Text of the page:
The German libraries of the North-Rhine-Westphalian library network began to publish their data as linked open data (linked data that has no restrictions on use) in March 2010. That effort was subsequently expanded and created a service called Culturegraph1. This is a linked open data service that intends to create an individual information object for each kind of material held by libraries in Germany. The French National Bibliography has also developed a project that brings together catalog data in MARC format with archive data in EADs (Encoded Archival Description) format and digital resource data in Dublin Core format into a single data repository (data.bnf.fr). All the data from the French catalogs, archives, and digital resource projects are extracted and gathered automatically into that repository.
Since so few U.S. libraries have their data in linked data format yet, there is much to do to make library bibliographic data available for consumption on the Semantic Web. Libraries have, as their mission, the sharing and collection of information. To do that, they must have records that are discoverable and readable by computer programs, which is a primary goal of linked data. The LC is working on a linked data project that is still in progress at this time. BIBFRAME, announced by the LC in 2011, will be built with RDA and elements that are FRBR-like.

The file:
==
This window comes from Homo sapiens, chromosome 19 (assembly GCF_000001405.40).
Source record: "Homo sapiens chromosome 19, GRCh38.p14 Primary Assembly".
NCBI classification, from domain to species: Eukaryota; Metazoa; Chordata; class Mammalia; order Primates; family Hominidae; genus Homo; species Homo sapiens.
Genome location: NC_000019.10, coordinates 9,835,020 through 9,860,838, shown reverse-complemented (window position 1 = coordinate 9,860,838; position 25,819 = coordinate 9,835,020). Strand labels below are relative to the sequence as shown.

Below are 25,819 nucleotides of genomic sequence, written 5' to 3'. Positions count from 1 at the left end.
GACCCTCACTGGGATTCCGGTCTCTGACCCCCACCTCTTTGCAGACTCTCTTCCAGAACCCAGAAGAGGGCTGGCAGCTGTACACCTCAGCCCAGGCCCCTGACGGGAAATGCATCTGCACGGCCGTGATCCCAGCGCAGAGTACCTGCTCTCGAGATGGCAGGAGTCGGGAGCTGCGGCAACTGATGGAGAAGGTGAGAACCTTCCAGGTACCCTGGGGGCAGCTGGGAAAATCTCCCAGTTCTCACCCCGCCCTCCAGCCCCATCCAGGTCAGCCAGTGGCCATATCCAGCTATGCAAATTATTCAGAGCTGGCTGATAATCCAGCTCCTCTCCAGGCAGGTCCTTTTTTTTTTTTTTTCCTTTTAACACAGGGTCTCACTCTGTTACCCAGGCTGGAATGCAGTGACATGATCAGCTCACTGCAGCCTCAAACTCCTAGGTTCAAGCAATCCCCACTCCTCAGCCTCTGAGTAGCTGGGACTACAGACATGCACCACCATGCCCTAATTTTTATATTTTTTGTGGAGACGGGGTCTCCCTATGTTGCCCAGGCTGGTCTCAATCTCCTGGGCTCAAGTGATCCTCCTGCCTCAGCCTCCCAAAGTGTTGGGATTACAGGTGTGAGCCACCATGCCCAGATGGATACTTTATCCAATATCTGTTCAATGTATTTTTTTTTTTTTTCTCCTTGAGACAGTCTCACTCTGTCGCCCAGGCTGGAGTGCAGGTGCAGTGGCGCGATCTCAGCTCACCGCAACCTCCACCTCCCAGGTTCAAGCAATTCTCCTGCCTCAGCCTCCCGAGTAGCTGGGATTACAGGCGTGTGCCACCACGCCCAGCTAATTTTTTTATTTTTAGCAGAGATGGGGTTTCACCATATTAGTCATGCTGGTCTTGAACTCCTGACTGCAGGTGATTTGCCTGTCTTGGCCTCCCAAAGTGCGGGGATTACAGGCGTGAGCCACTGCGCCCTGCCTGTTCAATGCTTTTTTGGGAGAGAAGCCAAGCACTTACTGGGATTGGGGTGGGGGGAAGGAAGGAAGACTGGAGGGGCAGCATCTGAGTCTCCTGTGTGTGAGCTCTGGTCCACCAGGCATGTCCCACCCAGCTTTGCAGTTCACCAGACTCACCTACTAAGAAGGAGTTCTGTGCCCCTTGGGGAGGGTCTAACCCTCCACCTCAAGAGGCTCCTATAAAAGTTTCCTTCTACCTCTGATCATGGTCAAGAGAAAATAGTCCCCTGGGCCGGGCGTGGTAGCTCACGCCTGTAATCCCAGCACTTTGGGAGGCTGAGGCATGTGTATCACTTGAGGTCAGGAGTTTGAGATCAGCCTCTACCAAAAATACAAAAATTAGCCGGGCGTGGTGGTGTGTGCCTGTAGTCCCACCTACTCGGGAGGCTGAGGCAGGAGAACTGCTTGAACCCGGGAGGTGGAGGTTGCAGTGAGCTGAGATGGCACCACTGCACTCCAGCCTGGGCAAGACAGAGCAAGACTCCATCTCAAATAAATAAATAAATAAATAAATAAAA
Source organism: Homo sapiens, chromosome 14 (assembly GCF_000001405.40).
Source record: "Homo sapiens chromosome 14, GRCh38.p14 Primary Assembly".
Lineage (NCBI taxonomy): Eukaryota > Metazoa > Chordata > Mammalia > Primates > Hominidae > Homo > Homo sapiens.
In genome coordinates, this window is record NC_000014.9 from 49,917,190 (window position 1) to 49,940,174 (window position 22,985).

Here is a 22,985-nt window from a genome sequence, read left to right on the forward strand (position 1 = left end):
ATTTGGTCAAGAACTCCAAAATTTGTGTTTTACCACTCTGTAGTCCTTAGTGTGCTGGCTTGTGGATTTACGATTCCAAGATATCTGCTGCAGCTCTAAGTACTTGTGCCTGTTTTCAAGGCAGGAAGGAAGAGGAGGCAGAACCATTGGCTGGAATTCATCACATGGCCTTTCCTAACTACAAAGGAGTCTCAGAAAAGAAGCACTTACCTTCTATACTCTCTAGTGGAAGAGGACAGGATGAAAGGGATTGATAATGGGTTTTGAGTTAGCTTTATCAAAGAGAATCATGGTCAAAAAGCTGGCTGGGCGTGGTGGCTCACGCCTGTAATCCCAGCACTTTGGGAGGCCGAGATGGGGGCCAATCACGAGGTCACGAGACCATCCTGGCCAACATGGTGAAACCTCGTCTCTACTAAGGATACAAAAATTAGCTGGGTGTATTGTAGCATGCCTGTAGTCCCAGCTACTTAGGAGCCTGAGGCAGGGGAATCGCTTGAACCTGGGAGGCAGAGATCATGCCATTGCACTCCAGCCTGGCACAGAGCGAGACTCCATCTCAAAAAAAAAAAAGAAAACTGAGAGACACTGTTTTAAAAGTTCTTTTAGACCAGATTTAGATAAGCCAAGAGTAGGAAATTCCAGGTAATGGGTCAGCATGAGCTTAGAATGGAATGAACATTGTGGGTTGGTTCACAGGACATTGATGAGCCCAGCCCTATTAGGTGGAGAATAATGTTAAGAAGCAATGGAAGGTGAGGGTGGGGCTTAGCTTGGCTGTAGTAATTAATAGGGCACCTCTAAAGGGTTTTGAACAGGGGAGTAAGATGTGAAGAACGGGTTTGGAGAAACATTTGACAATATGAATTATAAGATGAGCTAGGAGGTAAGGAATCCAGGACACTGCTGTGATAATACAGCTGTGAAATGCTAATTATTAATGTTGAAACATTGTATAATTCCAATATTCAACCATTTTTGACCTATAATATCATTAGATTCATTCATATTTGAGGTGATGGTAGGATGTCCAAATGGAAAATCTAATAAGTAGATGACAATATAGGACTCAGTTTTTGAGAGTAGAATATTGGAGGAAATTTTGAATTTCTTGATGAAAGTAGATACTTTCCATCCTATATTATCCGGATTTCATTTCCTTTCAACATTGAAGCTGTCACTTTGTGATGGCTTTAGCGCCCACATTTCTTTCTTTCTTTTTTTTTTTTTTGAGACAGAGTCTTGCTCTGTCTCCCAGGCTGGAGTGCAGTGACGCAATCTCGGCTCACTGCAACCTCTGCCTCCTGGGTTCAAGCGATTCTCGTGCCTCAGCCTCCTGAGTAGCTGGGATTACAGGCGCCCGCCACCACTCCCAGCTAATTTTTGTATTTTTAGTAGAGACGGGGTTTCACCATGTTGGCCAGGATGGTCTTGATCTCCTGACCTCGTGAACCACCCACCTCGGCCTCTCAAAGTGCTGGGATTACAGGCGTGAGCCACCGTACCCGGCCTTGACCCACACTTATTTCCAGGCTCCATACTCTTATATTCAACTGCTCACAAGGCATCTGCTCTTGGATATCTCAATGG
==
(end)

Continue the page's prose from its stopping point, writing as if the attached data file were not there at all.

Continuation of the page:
There are other, private projects in place as well. One of these—the Linked Data For Libraries project (LD4L; ld4l.org)—is a collaboration of Cornell University Library, Harvard’s Library Innovation Lab, and Stanford University Libraries. They are working with BIBFRAME and other projects to get linked library data out and available to libraries. Another collaborative project in the works here in the U.S. is the Libhub Initiative (libhub.org). It is in the beginning stage, but is already starting to gather data (MARC records, mostly) from partnering libraries and preparing to convert that MARC data to linked data.